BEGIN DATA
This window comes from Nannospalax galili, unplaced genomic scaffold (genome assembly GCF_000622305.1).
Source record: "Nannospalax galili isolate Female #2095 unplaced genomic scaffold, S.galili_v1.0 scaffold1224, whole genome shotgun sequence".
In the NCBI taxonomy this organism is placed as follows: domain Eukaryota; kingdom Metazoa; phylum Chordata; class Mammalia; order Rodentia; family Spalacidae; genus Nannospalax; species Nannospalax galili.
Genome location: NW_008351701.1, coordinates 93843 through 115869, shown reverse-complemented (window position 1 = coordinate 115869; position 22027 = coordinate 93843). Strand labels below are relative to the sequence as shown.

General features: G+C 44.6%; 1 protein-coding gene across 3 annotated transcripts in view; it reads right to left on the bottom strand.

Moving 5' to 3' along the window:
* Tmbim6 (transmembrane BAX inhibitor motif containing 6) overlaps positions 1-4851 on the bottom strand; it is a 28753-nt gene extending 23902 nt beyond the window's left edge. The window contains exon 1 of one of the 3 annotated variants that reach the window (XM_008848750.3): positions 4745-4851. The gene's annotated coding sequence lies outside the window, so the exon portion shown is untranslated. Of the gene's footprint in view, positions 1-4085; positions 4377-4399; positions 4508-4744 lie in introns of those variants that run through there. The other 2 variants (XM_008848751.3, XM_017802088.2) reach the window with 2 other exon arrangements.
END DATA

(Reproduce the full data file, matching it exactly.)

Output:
This window comes from Nannospalax galili, unplaced genomic scaffold (genome assembly GCF_000622305.1).
Source record: "Nannospalax galili isolate Female #2095 unplaced genomic scaffold, S.galili_v1.0 scaffold1224, whole genome shotgun sequence".
In the NCBI taxonomy this organism is placed as follows: domain Eukaryota; kingdom Metazoa; phylum Chordata; class Mammalia; order Rodentia; family Spalacidae; genus Nannospalax; species Nannospalax galili.
Genome location: NW_008351701.1, coordinates 93843 through 115869, shown reverse-complemented (window position 1 = coordinate 115869; position 22027 = coordinate 93843). Strand labels below are relative to the sequence as shown.

General features: G+C 44.6%; 1 protein-coding gene across 3 annotated transcripts in view; it reads right to left on the bottom strand.

Moving 5' to 3' along the window:
* Tmbim6 (transmembrane BAX inhibitor motif containing 6) overlaps positions 1-4851 on the bottom strand; it is a 28753-nt gene extending 23902 nt beyond the window's left edge. The window contains exon 1 of one of the 3 annotated variants that reach the window (XM_008848750.3): positions 4745-4851. The gene's annotated coding sequence lies outside the window, so the exon portion shown is untranslated. Of the gene's footprint in view, positions 1-4085; positions 4377-4399; positions 4508-4744 lie in introns of those variants that run through there. The other 2 variants (XM_008848751.3, XM_017802088.2) reach the window with 2 other exon arrangements.